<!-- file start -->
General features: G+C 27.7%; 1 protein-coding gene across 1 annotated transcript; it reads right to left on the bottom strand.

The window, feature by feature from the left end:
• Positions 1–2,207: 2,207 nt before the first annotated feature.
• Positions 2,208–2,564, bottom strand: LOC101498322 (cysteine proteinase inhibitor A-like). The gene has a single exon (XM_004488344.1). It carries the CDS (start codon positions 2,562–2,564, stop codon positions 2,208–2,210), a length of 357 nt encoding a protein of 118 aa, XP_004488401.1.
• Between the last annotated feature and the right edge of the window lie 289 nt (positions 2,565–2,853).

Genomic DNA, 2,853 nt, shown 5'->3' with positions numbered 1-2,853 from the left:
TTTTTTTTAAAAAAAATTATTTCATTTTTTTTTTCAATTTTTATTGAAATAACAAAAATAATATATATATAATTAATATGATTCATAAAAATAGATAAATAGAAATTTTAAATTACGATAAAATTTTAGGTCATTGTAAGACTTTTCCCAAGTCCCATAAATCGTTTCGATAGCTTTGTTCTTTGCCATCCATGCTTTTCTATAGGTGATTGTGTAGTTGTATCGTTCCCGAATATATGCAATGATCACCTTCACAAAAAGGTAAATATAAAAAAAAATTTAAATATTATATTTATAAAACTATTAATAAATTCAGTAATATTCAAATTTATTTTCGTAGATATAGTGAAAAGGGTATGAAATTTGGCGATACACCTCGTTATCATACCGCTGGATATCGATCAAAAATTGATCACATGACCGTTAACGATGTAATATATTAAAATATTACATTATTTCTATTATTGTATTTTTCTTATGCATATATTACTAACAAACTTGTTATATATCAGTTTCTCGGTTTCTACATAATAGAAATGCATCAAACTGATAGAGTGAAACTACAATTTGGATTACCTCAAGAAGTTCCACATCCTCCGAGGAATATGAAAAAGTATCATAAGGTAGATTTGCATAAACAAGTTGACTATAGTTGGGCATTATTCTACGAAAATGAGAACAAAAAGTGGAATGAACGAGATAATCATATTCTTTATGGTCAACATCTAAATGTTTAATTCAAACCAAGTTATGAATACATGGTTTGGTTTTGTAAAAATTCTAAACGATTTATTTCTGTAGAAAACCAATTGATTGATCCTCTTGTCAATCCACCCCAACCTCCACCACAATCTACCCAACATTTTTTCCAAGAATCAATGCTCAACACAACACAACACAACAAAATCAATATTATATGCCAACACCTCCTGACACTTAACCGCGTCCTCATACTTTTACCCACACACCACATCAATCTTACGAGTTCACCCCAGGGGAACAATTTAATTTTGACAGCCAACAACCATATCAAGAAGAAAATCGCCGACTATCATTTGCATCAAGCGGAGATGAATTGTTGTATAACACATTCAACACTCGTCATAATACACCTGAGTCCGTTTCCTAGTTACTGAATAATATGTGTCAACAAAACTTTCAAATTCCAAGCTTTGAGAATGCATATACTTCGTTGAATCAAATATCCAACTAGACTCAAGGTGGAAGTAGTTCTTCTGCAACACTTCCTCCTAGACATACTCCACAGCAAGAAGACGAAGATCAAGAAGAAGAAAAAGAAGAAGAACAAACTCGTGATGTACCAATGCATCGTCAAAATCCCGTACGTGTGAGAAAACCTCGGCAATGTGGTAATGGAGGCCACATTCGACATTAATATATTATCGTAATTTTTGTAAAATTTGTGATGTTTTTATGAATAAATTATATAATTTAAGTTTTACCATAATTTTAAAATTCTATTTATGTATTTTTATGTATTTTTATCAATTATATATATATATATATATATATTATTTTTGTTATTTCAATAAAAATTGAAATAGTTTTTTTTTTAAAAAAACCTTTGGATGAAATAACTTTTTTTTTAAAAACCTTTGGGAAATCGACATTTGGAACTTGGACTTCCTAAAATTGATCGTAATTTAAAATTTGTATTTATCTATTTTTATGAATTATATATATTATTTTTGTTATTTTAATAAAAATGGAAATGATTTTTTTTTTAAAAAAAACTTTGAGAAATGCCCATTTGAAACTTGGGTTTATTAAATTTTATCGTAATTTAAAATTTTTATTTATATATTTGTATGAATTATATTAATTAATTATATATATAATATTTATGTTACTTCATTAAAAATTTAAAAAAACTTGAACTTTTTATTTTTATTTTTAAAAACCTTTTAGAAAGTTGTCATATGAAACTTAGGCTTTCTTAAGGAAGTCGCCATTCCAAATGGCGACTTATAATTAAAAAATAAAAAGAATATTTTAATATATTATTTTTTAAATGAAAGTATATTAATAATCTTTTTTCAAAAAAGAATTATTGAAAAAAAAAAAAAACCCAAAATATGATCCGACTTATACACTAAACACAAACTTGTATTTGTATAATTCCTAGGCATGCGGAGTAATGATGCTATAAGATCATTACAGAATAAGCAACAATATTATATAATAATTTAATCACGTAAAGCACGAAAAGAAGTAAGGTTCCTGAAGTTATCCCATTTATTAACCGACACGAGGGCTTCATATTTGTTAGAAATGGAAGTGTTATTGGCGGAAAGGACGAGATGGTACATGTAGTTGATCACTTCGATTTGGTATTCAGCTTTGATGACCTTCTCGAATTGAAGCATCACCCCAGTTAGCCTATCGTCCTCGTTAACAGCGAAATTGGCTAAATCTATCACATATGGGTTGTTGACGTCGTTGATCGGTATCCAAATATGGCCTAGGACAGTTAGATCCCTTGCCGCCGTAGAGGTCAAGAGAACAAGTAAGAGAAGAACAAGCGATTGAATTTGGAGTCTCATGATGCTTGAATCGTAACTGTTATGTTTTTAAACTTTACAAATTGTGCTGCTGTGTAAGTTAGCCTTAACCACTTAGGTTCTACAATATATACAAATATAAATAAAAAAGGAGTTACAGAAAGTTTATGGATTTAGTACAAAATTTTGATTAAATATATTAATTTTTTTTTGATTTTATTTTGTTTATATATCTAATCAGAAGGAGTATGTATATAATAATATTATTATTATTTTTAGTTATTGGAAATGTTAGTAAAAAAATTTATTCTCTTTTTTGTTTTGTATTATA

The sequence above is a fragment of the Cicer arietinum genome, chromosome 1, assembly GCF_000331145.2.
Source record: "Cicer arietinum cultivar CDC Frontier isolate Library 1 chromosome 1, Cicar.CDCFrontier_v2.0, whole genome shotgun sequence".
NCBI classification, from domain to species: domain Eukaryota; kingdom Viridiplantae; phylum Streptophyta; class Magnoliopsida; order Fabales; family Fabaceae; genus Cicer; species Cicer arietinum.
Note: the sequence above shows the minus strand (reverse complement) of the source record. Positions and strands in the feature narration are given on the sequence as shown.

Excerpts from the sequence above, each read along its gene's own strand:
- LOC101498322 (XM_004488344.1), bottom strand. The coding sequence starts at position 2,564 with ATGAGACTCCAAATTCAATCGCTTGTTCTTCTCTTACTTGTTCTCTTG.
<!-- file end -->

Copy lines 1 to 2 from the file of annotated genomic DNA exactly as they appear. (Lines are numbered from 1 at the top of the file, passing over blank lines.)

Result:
General features: G+C 27.7%; 1 protein-coding gene across 1 annotated transcript; it reads right to left on the bottom strand.

The window, feature by feature from the left end: